Turmoil in the Republican Party escalated Wednesday as party leaders, strategists and donors voiced increased alarm about the flailing state of Donald Trump’s candidacy and fears that the presidential nominee was damaging the party with an extraordinary week of self-inflicted mistakes, gratuitous attacks and missed opportunities.

Republican National Committee Chairman Reince Priebus was described as “very frustrated” with and deeply disturbed by Trump’s behavior over the past week, having run out of excuses to make on the nominee’s behalf to donors and other party leaders, according to multiple people familiar with the events.

Meanwhile, Trump’s top campaign advisers are struggling once again to instill discipline in their candidate, who has spent recent days lurching from one controversy to another while seemingly skipping chances to go on the offensive against his Democratic opponent, Hillary Clinton.

“A new level of panic hit the street,” said longtime operative Scott Reed, chief strategist for the U.S. Chamber of Commerce. “It’s time for a serious reset.”

Trump allies on Wednesday publicly urged the candidate to reboot, furious that he has allowed his confrontation with the Muslim parents of dead Army Capt. Humayun Khan to continue for nearly a week. They also are angry with Trump because of his refusal in an interview with The Washington Post on Tuesday to endorse two of the GOP’s top elected officials — House Speaker Paul D. Ryan (Wis.) and Sen. John McCain (Ariz.) — ahead of their coming primary elections.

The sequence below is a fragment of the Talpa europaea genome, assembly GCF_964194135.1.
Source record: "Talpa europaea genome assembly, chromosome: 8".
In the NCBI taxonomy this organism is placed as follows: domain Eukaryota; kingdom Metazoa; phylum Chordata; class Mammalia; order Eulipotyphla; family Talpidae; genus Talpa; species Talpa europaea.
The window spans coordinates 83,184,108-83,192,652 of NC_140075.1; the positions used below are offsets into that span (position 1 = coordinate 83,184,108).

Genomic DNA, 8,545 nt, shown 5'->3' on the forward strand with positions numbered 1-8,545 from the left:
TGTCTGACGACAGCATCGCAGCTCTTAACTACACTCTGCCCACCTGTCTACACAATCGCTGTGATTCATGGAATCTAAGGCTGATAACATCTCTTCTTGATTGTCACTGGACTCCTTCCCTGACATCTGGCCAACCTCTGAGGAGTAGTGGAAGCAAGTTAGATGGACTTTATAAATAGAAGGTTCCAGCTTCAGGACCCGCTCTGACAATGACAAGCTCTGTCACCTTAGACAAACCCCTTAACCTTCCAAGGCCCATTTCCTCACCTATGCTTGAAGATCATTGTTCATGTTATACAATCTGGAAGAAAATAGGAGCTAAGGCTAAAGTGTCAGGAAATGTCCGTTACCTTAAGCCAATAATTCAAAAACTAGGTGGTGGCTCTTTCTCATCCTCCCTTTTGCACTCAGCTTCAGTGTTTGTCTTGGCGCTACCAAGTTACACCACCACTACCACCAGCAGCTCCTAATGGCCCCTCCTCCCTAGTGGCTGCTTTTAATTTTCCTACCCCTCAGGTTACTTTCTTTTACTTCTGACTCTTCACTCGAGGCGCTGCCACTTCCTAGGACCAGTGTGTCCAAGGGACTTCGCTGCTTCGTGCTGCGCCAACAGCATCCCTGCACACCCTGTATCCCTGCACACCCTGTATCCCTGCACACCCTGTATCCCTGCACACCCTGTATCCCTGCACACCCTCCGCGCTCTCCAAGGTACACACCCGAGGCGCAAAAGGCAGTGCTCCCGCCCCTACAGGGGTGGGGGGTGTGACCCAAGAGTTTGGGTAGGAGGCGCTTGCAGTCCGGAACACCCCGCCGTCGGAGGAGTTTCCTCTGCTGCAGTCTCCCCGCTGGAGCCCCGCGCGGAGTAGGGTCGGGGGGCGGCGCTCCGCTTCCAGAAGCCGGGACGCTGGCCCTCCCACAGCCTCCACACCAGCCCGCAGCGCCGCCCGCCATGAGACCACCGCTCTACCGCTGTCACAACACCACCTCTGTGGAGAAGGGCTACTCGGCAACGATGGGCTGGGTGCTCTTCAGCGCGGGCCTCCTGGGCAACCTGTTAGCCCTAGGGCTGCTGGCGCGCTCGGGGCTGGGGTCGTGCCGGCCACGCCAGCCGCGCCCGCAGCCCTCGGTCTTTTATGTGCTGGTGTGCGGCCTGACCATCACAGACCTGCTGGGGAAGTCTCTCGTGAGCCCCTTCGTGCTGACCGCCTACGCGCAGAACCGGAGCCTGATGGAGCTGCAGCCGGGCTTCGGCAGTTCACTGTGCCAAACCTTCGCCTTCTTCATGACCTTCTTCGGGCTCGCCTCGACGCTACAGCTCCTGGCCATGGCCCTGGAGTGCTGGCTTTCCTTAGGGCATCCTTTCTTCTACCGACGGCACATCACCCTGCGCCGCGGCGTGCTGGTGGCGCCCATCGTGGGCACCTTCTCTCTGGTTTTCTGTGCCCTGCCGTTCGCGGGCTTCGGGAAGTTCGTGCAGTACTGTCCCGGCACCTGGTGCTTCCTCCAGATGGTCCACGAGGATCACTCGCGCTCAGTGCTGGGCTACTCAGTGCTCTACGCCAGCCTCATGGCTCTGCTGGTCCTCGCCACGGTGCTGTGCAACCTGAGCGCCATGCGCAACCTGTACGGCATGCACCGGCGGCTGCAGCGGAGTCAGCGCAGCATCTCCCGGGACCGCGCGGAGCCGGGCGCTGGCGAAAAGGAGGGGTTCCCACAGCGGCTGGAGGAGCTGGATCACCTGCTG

Former House speaker Newt Gingrich (R-Ga.), one of Trump’s most loyal defenders, warned that his friend was in danger of throwing away the election and helping to make Clinton president.

“The current race is which of these two is the more unacceptable, because right now, neither of them is acceptable,” he said. “Trump is helping her to win by proving he is more unacceptable than she is.”

Gingrich said Trump has only a matter of weeks to reverse course. “Anybody who is horrified by Hillary should hope that Trump will take a deep breath and learn some new skills,” he said. “He cannot win the presidency operating the way he is now. She can’t be bad enough to elect him if he’s determined to make this many mistakes.”

Where is the safety net?  Where is the parachute that allows the Republicans to dump Trump?

Responsible Republicans seem to be back-pedaling as fast as they can away from Trump.  I don’t blame them.  I have never seen such behavior.  It is appalling.


11 Thoughts to “Republican Party leaders voice alarm over Trump”

  1. Starryflights

    Trump is not going to change. Gingrich and company better wise up to that fact quickly before Trump drags the whole party down

  2. In most elections, we disagree over policy. We usually align ourselves with the candidate who best represents our values. I have done that this election.

    We sometimes demonize the “other guy” but thats usually bs and bluster. This time its more than that. I feel badly for people who are die-hard Republicans. I don’t know what you do,

    I would have an easy time. I rarely vote by party. I usually vote by issue. There really are some decent third party candidates out there. For that matter, what’s to keep a Romney or some other R from running third party?

    1. @MoonHowler

      “what’s to keep a Romney or some other R from running third party?” The realization that many voters will only vote along party lines, regardless of who else is on the ballot, and by default, elect the opposing person of the ticket.

  3. Pat.Herve

    Faux Theater on the outrage. The ‘leaders’ as they are called have failed in everything they say they will do, other than get reelected. Ryan/McConnell/Boehner – have failed in every way. No budget, tax reform, immigration reform….etc. So, how are the ‘leaders’.